House passes ‘Sami’s Law,’ ride-share safety bill named for slain NJ college student
‘It’s bittersweet,’ says the father of Samantha Josephson of Robbinsville. ‘We’d much rather have Samantha sitting with us here on the couch.’
By Michael L. Diamond | Asbury Park Press
A bill named after Samantha Josephson, a college student from Robbinsville who was murdered by someone pretending to be her Uber driver, is a step closer to law.
The U.S. House of Representatives Wednesday unanimously approved a bill that in part would force ride-sharing companies like Uber and Lyft to deploy technology that would match passengers with drivers before the ride begins.
“It’s bittersweet,” Seymour Josephson, Samantha’s father, said. “We’d much rather have Samantha sitting with us here on the couch, but to create a law so nobody else gets hurt is a good thing.”
The bill was authored by U.S. Rep. Chris Smith, R-N.J. and was met with praise for both sides of the aisle during a deeply polarized time.
Josephson, 21, a student at the University of South Carolina in Columbia, was killed in March 2019 after she ordered an Uber ride and, authorities said, mistakenly got into a car driven by Nathaniel Rowland.
Her body was found in Clarendon County, South Carolina, and Rowland, then a 24-year-old from that area, was charged with her murder and kidnapping.
The bill awaits approval in the U.S. Senate.
Among the provisions:
Ride-sharing companies would need to roll out technology that would match passengers with their drivers’ vehicles. A driver couldn’t begin the trip until the passenger and driver verify each others identities.
It sets up a 15-member advisory council that reports to the Secretary of Transportation with safety guidance.
It makes it illegal to sell ride-share signage.
It requires the government to study the prevalence of assault and abuse of passengers and drivers.
It requires the government to examine ride-sharing companies background checks.
Josephson left behind hundreds of friends and family members, who gathered in her Mercer County hometown last year to remember a woman who at once was “kooky and laughable” and had earned a scholarship to attend law school at Drexel University.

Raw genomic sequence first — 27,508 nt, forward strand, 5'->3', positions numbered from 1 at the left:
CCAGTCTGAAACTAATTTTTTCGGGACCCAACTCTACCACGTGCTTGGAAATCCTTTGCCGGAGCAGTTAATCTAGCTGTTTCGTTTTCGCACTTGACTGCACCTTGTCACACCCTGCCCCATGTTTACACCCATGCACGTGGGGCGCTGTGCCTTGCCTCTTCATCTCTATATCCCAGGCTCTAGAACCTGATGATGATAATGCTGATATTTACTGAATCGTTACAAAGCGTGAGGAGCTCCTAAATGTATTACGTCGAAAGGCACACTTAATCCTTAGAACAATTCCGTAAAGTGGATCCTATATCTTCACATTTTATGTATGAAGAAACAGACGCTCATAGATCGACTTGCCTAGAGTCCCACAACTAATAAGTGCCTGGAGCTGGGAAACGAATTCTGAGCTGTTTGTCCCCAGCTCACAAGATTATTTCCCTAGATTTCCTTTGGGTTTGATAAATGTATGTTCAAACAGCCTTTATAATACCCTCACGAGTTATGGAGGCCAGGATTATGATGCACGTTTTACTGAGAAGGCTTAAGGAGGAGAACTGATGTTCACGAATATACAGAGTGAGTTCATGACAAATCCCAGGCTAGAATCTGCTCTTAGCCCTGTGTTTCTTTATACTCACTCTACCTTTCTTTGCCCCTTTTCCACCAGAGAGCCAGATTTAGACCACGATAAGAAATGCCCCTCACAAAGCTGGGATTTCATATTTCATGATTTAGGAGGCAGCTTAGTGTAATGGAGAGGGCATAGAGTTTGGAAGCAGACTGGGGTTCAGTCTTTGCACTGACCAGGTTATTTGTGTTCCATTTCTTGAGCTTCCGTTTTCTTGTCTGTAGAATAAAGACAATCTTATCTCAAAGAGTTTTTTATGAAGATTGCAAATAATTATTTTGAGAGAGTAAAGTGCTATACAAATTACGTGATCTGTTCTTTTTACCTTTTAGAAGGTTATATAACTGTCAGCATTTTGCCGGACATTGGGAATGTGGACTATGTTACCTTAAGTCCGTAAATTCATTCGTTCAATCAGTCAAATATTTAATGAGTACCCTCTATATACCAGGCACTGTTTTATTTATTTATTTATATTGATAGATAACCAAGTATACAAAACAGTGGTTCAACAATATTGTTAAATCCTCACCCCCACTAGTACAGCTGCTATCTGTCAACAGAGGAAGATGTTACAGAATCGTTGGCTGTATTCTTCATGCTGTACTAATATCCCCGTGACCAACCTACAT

On an early March morning, weeks before she was supposed to graduate, she called an Uber and got into a dark-colored Chevrolet Impala outside a bar in the Five Points District, a nightlife hot spot near the University of South Carolina.
Turkey hunters eventually discovered her body in a rural area near a dirt road. Police later determined she had been stabbed to death.
Josephson’s parents, Seymour and Marci, began working with Smith, their congressman, and Tom Suozzi, D-N.Y., a Democrat co-sponsor, to try to better protect ride-sharing passengers, particularly women.
Uber in a safety report it released in December said it received nearly 6,000 allegations of serious sexual assault nationwide over the course of 2017 and 2018.
“For over a year — especially given the pain due to the unimaginable loss of their daughter — Seymour and Marci have been heroic, tenacious and extraordinarily persuasive,” Smith said. “They have been a critically important part of the often-intense negotiations with multiple stakeholders including Uber and Lyft.”
Both Uber and Lyft officials said they supported the legislation.
“The tragic death of Samantha Josephson left the rideshare community heartbroken and devastated,” Danielle Burr, head of Uber federal affairs, said in a statement. “Today’s passage of ‘Sami’s Law’ is another step in the ongoing work to help improve safety on ride-share by leveraging education and technology.”